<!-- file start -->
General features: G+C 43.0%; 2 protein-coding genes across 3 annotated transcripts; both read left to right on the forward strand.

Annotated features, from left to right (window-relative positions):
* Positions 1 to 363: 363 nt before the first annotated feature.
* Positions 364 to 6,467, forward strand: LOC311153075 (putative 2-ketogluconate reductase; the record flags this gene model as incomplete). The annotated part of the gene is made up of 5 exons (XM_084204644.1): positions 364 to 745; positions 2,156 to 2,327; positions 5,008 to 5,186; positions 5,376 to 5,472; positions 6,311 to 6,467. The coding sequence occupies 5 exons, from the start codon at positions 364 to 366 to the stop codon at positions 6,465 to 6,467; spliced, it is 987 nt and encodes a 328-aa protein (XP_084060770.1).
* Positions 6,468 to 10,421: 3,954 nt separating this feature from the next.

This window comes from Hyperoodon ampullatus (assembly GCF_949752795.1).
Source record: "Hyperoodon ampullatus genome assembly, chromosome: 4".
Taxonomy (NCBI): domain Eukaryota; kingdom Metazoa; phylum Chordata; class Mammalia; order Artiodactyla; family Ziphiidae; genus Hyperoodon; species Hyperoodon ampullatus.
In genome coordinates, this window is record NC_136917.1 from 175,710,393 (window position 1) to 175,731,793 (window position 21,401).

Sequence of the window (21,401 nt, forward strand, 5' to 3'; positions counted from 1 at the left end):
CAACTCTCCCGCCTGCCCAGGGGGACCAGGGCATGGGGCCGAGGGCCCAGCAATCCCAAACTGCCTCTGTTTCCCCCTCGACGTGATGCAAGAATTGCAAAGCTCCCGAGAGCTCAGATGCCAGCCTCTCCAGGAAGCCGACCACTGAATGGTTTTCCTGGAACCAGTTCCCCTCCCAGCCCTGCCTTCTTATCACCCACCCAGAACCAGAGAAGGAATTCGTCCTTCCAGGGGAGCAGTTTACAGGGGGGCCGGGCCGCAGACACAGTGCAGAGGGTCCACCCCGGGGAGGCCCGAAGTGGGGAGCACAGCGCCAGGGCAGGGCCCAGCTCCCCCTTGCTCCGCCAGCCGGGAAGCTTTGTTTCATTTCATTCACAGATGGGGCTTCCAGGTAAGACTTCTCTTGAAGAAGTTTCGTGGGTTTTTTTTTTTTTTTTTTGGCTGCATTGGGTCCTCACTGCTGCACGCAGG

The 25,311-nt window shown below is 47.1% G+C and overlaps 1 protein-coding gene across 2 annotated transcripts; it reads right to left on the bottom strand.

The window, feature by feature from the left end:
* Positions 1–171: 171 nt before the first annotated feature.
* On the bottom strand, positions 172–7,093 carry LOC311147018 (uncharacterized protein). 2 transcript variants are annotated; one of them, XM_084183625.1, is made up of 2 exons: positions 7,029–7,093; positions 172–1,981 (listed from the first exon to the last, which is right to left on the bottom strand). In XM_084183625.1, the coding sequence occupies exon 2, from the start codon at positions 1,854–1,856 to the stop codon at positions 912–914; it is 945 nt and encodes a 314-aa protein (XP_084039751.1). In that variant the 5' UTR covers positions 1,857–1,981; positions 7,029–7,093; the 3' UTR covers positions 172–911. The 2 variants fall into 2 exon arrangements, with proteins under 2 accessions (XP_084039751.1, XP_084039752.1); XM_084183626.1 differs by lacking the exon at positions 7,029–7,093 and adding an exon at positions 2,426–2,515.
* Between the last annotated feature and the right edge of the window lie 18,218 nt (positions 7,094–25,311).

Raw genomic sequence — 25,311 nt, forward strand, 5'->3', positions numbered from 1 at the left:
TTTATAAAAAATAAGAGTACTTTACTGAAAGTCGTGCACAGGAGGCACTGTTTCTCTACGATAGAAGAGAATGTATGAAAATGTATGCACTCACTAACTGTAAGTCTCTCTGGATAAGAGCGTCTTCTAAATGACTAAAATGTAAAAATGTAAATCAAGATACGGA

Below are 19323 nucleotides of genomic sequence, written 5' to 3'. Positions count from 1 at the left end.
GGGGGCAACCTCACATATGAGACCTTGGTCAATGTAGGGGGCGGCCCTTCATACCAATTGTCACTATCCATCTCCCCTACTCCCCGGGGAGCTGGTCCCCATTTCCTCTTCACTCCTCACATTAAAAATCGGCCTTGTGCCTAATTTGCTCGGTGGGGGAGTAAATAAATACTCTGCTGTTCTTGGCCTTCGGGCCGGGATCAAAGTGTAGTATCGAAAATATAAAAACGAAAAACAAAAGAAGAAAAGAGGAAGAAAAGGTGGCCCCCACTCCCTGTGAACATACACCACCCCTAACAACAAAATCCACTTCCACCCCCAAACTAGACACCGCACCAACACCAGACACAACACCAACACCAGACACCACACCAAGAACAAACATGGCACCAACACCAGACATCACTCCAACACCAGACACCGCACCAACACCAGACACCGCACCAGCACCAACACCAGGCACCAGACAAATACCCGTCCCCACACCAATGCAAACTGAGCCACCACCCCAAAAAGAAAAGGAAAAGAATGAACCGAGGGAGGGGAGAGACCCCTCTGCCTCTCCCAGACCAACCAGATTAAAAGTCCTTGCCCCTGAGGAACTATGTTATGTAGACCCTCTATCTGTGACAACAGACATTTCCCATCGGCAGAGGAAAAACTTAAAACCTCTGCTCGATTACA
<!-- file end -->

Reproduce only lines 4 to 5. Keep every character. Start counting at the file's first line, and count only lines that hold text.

* Positions 364 to 6,467, forward strand: LOC311153075 (putative 2-ketogluconate reductase; the record flags this gene model as incomplete). The annotated part of the gene is made up of 5 exons (XM_084204644.1): positions 364 to 745; positions 2,156 to 2,327; positions 5,008 to 5,186; positions 5,376 to 5,472; positions 6,311 to 6,467. The coding sequence occupies 5 exons, from the start codon at positions 364 to 366 to the stop codon at positions 6,465 to 6,467; spliced, it is 987 nt and encodes a 328-aa protein (XP_084060770.1).
* Positions 6,468 to 10,421: 3,954 nt separating this feature from the next.